How Reuse of Materials Helps with Sustainable Construction

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With progress that’s been made in the measurement of embodied carbon, construction stakeholders can now evaluate overall carbon emissions of a construction project. This has enabled the purchase of low-carbon construction material alternatives and regulations on embodied carbon limits.

Image: Autodesk Construction Blog

Technology will play a central role in providing the tools companies need to reduce the overall carbon footprint of construction. In addition, there are innovative construction materials that will transform the industry as we know it today – i.e., cross-laminated timber, memory steel, low-carbon concrete, air-purifying building façades, mushroom insulation, and particleboard created using vegetable waste from restaurants.


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Focusing on sustainable building construction can future-proof companies, because sustainability is good for business. Implementing sustainable construction practices can help a company . . .

  • reduce waste of energy and natural resources, saving money.
  • keep up with competitive trends, differentiating it from the competition.
  • prepare to comply with government regulations/restrictions on carbon emissions.
  • reduce carbon tax implications.
  • improve employer reputation, thus attracting and retaining talent.
  • produce more efficient buildings.
simulation of buildings overlaid on an overhead view of city
Sustainability simulation; image: Autodesk.com

A 2018 report by Autodesk and Statista projected that thousands of new buildings will need to be constructed daily by 2050 to accommodate burgeoning urban populations. The quantity of materials needed for that level of construction will be substantial. If those materials were to be sourced in a sustainable way, structures with a lower carbon footprint could be built.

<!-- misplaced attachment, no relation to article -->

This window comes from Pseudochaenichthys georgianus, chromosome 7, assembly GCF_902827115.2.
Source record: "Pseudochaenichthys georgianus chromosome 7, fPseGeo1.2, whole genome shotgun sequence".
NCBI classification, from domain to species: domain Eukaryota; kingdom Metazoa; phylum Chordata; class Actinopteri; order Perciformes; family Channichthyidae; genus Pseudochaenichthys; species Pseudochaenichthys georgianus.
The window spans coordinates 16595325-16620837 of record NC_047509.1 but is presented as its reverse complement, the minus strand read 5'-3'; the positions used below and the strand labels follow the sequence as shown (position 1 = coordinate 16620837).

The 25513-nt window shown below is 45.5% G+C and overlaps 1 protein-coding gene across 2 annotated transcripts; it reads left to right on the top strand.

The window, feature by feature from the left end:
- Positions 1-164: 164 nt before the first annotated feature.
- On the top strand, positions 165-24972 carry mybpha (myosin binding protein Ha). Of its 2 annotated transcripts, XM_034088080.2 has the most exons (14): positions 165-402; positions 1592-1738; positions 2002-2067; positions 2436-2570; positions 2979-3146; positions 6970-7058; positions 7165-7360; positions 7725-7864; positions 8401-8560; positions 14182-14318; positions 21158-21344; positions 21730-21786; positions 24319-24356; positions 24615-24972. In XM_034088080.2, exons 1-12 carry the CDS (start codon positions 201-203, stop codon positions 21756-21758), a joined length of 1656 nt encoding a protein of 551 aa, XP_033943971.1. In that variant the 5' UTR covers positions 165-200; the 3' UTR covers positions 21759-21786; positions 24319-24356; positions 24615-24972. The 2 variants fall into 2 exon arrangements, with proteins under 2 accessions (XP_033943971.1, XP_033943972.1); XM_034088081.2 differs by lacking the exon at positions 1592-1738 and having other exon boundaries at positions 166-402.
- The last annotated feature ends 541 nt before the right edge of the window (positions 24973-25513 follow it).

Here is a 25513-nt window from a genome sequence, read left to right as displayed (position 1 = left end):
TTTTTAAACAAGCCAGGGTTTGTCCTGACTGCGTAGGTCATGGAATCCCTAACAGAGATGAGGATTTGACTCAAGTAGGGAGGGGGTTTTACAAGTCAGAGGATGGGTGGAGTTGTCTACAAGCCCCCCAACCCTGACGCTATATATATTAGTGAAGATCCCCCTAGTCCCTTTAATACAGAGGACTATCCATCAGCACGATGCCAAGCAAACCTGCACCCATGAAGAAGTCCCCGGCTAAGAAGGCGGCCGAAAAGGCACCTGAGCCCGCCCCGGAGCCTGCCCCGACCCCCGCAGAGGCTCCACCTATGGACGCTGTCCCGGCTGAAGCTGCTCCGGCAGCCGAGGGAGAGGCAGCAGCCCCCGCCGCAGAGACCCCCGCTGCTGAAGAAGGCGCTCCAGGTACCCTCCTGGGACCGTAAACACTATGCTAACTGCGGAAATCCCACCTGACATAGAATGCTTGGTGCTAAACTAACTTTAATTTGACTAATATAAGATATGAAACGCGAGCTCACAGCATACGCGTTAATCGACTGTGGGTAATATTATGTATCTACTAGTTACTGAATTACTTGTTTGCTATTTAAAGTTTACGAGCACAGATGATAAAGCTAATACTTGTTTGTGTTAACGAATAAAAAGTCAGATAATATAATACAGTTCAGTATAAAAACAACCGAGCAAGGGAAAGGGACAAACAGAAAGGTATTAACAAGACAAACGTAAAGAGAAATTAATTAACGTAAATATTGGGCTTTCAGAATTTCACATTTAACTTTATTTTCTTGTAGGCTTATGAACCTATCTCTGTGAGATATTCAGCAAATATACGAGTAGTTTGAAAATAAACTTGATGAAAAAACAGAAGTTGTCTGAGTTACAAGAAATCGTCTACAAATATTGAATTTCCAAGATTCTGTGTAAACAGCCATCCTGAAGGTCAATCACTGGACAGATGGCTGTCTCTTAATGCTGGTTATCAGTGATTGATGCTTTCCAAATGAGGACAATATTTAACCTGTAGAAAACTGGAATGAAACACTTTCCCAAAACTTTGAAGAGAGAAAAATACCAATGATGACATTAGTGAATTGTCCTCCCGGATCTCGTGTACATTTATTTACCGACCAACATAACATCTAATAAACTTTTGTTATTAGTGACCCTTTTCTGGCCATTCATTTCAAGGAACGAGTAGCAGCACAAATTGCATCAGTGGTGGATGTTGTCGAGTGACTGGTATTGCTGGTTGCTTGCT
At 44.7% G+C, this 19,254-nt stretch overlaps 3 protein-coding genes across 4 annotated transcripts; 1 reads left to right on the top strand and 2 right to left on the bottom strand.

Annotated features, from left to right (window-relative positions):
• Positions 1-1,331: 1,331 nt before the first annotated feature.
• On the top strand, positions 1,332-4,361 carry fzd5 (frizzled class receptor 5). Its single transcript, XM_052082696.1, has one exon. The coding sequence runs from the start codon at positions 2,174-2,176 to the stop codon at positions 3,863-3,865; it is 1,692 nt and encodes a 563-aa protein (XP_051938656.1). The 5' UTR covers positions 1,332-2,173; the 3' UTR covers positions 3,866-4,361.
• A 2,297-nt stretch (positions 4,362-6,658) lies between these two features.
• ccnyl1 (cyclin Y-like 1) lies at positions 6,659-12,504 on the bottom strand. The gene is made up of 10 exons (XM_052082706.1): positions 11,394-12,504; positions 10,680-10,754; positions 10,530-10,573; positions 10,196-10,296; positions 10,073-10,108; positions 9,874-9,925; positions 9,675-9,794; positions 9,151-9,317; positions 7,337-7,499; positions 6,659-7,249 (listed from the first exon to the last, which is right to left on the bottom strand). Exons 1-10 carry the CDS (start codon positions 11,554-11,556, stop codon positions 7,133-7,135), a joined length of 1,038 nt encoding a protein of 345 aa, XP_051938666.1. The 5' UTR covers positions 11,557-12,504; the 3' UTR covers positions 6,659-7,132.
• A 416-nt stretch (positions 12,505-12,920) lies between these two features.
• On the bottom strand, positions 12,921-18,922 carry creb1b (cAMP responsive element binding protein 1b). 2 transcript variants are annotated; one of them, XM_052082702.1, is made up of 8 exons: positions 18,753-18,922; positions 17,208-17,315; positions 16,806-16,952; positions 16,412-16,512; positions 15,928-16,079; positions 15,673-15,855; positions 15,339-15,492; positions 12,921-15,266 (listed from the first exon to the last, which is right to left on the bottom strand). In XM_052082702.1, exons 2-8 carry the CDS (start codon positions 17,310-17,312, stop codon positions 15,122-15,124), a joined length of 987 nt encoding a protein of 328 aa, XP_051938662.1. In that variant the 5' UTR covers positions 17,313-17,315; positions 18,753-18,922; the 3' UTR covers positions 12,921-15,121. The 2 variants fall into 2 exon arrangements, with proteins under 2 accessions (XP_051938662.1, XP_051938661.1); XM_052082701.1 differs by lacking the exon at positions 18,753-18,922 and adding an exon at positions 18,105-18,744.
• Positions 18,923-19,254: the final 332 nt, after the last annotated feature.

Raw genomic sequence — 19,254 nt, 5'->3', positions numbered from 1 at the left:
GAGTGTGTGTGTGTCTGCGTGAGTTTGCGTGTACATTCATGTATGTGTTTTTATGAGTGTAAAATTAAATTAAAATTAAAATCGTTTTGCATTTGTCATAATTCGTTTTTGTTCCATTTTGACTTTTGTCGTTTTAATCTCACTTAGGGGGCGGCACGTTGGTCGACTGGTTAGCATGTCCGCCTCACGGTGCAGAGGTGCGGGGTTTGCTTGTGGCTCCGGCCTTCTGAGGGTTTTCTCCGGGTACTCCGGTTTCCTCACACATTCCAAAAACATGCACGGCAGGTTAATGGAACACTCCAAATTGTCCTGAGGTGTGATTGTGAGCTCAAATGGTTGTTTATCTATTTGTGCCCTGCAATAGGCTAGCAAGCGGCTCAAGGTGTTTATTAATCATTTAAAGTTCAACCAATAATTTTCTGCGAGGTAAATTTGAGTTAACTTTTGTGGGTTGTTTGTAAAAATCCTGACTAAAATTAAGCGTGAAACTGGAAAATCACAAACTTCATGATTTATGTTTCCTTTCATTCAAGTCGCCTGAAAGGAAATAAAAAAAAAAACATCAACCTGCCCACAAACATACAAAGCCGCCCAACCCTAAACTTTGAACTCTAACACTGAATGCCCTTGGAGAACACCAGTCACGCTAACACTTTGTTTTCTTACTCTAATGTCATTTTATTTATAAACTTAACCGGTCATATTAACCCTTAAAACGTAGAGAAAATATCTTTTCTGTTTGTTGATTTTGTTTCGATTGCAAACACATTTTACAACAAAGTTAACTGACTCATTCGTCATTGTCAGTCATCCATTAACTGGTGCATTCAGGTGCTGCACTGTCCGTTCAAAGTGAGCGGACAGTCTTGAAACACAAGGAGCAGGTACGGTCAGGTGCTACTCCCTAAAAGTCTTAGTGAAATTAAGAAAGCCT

Reusing materials that would otherwise go to waste is a meaningful alternative to traditional methods of sourcing building materials. An Autodesk Digital Builder blog article in 2021 expounded on salvaging building materials, promoting advanced sustainability to achieve net positive energy, net positive water and net positive waste.

In 2021, Transparency Market Research estimated annual construction waste would reach 2.2-billion tons globally by 2025. Salvaging and reusing materials, rather than the commonplace practice of purchasing everything new, is a common-sense approach to sourcing materials, saving money, extending useful material life and reducing the amount of waste going into landfills. It’s estimated that 30% of construction waste could be captured and salvaged.

To do that, a shift in mindset is needed for the way buildings are designed, built and removed. While that is a significant challenge, it’s a way to positively impact the environment and communities. Reusing materials positively impacts the three targets of sustainability:

Environmental.

Salvaging and reusing construction materials leads to lower carbon emissions, extends the useful life of building materials and keeps them from becoming trash. 

Economic.

Repurposing construction materials saves on purchase costs and project expense.

Social.

Efforts to achieve sustainability can inspire workers, as well as improve the quality of life for occupants of sustainably constructed buildings.

The practice of reusing construction materials has been around since the early 1900s, and likely even earlier, when buildings would be disassembled instead of destroyed. There was a pecuniary mentality back then – why buy new when you could reuse? Why, indeed.


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